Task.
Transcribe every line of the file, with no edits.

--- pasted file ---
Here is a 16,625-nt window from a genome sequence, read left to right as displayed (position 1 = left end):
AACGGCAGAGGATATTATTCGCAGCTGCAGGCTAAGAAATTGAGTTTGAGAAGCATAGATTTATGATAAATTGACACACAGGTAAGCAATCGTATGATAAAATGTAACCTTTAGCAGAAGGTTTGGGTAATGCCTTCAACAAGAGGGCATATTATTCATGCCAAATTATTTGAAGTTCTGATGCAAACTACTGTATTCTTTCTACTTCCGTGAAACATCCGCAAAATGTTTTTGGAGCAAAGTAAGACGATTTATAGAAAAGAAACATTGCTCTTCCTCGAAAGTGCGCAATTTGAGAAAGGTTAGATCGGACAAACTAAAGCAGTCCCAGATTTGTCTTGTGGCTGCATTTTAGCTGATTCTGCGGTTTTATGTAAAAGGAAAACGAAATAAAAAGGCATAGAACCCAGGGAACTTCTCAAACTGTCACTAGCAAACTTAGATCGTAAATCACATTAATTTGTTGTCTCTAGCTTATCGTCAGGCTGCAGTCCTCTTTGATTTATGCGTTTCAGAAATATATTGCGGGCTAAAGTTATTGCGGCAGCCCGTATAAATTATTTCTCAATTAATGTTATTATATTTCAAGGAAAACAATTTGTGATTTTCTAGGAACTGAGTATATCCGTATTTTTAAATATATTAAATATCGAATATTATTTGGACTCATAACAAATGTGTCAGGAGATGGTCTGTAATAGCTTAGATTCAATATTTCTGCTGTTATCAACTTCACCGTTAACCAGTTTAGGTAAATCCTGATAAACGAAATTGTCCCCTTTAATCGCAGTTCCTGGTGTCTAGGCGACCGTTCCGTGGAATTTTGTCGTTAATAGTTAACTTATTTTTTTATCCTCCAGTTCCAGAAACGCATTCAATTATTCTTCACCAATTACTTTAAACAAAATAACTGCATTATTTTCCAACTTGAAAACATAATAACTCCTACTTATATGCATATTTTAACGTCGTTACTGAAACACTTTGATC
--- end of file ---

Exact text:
Here is a 16,625-nt window from a genome sequence, read left to right as displayed (position 1 = left end):
AACGGCAGAGGATATTATTCGCAGCTGCAGGCTAAGAAATTGAGTTTGAGAAGCATAGATTTATGATAAATTGACACACAGGTAAGCAATCGTATGATAAAATGTAACCTTTAGCAGAAGGTTTGGGTAATGCCTTCAACAAGAGGGCATATTATTCATGCCAAATTATTTGAAGTTCTGATGCAAACTACTGTATTCTTTCTACTTCCGTGAAACATCCGCAAAATGTTTTTGGAGCAAAGTAAGACGATTTATAGAAAAGAAACATTGCTCTTCCTCGAAAGTGCGCAATTTGAGAAAGGTTAGATCGGACAAACTAAAGCAGTCCCAGATTTGTCTTGTGGCTGCATTTTAGCTGATTCTGCGGTTTTATGTAAAAGGAAAACGAAATAAAAAGGCATAGAACCCAGGGAACTTCTCAAACTGTCACTAGCAAACTTAGATCGTAAATCACATTAATTTGTTGTCTCTAGCTTATCGTCAGGCTGCAGTCCTCTTTGATTTATGCGTTTCAGAAATATATTGCGGGCTAAAGTTATTGCGGCAGCCCGTATAAATTATTTCTCAATTAATGTTATTATATTTCAAGGAAAACAATTTGTGATTTTCTAGGAACTGAGTATATCCGTATTTTTAAATATATTAAATATCGAATATTATTTGGACTCATAACAAATGTGTCAGGAGATGGTCTGTAATAGCTTAGATTCAATATTTCTGCTGTTATCAACTTCACCGTTAACCAGTTTAGGTAAATCCTGATAAACGAAATTGTCCCCTTTAATCGCAGTTCCTGGTGTCTAGGCGACCGTTCCGTGGAATTTTGTCGTTAATAGTTAACTTATTTTTTTATCCTCCAGTTCCAGAAACGCATTCAATTATTCTTCACCAATTACTTTAAACAAAATAACTGCATTATTTTCCAACTTGAAAACATAATAACTCCTACTTATATGCATATTTTAACGTCGTTACTGAAACACTTTGATC